Gamification helps predict future job performance

Tuesday, July 2nd, 2013 By Jack Nevison

Is gamification useful? Or is it merely a fad, capitalizing on the ways in which many of us idolize technological advancements? 

A recent study by the Chartered Institute of Personnel and Development (CIPD) suggests that it is no mere fad.

The study asked a number of employers to consider how many of their workers they would rehire, based on each employee's current performance. 

As it turns out, not very many.

"It was staggering how many employers came back and said 'we wouldn't rehire anybody' or 'we'd only rehire 10 out of those 90 people in the company,'" said Gareth Jones, partner and chief technologist at consultancy Chemistry Group.

The problem was that these employers did what most HR departments do when they hire new employees. They judged candidates based on their prior experience, intellect or values. However, these factors do not necessarily correlate strongly with job performance. In fact, Jones pointed out that employers were only able to use past performance to predict present results about 25 percent of the time.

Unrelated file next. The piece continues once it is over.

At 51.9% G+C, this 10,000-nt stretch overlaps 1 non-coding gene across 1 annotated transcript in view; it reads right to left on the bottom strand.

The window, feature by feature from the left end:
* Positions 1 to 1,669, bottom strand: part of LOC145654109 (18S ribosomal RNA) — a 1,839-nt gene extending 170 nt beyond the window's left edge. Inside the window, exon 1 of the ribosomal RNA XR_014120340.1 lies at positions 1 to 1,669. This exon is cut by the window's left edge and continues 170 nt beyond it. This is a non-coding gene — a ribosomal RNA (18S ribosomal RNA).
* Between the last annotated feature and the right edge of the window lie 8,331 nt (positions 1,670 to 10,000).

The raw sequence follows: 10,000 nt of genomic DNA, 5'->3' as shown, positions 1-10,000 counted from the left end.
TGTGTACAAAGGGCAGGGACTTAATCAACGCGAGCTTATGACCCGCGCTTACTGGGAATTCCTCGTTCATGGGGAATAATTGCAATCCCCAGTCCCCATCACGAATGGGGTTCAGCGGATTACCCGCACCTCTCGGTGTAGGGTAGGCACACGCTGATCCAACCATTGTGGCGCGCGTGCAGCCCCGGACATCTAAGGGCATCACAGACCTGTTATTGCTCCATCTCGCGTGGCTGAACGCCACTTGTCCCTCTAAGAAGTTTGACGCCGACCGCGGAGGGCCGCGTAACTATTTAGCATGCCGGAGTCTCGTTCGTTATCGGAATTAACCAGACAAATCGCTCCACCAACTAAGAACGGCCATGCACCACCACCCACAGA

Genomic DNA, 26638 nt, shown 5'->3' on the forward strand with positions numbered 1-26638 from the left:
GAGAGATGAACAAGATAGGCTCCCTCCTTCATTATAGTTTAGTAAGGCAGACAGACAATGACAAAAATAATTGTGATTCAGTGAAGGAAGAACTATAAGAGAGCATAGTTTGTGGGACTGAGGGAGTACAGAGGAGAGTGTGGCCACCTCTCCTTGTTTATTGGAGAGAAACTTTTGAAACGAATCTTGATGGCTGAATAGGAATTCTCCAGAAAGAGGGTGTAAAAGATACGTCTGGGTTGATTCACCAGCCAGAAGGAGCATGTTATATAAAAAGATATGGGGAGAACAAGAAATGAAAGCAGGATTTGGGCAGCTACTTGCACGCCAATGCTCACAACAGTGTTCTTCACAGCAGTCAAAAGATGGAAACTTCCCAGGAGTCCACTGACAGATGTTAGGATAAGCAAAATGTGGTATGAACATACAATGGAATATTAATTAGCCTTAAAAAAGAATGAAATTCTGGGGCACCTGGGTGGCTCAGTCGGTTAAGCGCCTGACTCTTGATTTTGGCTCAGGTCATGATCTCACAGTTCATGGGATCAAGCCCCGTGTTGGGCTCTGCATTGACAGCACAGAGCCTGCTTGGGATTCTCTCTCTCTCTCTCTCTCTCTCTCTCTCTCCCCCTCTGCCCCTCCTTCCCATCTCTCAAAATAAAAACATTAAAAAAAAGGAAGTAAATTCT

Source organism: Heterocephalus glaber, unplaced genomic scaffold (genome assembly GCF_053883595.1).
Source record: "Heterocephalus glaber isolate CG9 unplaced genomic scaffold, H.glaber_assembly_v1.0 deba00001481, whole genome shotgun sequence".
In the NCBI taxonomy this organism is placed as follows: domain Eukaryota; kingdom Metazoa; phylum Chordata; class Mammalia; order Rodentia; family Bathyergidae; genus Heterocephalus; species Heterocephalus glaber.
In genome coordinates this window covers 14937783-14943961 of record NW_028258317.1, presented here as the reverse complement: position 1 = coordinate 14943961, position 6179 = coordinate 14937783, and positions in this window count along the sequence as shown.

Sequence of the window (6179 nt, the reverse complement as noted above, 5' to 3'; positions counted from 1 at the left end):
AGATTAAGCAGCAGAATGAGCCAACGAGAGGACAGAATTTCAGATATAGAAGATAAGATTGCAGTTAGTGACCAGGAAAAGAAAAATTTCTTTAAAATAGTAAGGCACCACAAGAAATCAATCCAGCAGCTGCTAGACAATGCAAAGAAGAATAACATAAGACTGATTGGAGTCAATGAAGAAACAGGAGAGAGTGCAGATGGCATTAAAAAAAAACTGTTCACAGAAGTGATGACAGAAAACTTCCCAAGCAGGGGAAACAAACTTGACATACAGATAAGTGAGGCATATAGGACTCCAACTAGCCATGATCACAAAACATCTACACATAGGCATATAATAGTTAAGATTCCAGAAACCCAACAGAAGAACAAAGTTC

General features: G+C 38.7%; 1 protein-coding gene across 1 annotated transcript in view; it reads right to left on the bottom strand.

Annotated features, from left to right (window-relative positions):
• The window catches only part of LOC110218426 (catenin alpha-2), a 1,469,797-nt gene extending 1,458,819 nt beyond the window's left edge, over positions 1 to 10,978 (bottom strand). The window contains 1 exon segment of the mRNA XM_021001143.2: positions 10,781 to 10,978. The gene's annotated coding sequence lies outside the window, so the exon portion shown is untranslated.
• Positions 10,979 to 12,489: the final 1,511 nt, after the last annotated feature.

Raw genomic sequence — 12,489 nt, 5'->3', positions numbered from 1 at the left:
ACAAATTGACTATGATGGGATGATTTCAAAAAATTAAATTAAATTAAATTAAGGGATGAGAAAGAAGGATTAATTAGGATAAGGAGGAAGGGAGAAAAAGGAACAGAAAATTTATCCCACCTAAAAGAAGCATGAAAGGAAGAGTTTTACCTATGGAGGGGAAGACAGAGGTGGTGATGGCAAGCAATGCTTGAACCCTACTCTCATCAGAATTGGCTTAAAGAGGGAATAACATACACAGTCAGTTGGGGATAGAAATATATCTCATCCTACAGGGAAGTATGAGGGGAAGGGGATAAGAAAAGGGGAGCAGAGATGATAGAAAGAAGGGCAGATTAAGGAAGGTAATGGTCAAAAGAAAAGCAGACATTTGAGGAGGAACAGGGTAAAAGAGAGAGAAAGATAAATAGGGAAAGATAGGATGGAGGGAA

The solution Jones proposed was a role-playing game that job candidates would need to pass in order to qualify for the application process. Rather than require applicants to list their work experience, the game challenged them with a series of real-world problems to solve. Jones said that companies who have used this game were able to successfully screen thousands from large application pools, while at the same time increasing the rate of successful interviews.

This is the same principle behind New Leaf's QPM™ game series for project managers as they work to maintain their PMP® certification. Unlike ordinary tests, these games allow managers to explore the quantitive foundations of their real work. For an extra challenge, QPM™ adds a Power Quiz where you can win bonus points by being quick with a correct answer.

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